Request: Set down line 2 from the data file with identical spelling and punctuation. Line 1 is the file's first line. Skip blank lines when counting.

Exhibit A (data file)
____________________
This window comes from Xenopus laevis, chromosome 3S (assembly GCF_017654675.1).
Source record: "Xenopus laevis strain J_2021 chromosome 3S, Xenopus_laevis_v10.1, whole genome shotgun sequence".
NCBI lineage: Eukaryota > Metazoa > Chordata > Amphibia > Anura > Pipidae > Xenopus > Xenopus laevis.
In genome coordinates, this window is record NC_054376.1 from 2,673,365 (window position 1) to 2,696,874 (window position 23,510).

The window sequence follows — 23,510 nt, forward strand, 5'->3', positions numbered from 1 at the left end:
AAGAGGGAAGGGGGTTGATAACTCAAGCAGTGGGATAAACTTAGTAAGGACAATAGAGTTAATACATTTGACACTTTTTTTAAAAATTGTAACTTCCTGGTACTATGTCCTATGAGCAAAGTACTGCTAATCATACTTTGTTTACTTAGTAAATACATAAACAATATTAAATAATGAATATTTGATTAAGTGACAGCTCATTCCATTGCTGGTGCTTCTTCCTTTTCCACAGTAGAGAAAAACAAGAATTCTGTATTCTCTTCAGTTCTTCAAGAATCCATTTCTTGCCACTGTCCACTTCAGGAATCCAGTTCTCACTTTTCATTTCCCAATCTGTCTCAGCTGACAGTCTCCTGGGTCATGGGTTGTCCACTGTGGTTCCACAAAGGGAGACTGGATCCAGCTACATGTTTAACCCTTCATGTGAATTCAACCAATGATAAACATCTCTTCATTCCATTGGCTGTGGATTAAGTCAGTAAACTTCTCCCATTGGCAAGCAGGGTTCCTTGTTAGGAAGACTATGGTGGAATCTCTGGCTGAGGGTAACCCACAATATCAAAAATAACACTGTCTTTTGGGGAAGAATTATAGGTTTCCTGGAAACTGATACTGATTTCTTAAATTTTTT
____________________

Source record: "Xenopus laevis strain J_2021 chromosome 3S, Xenopus_laevis_v10.1, whole genome shotgun sequence".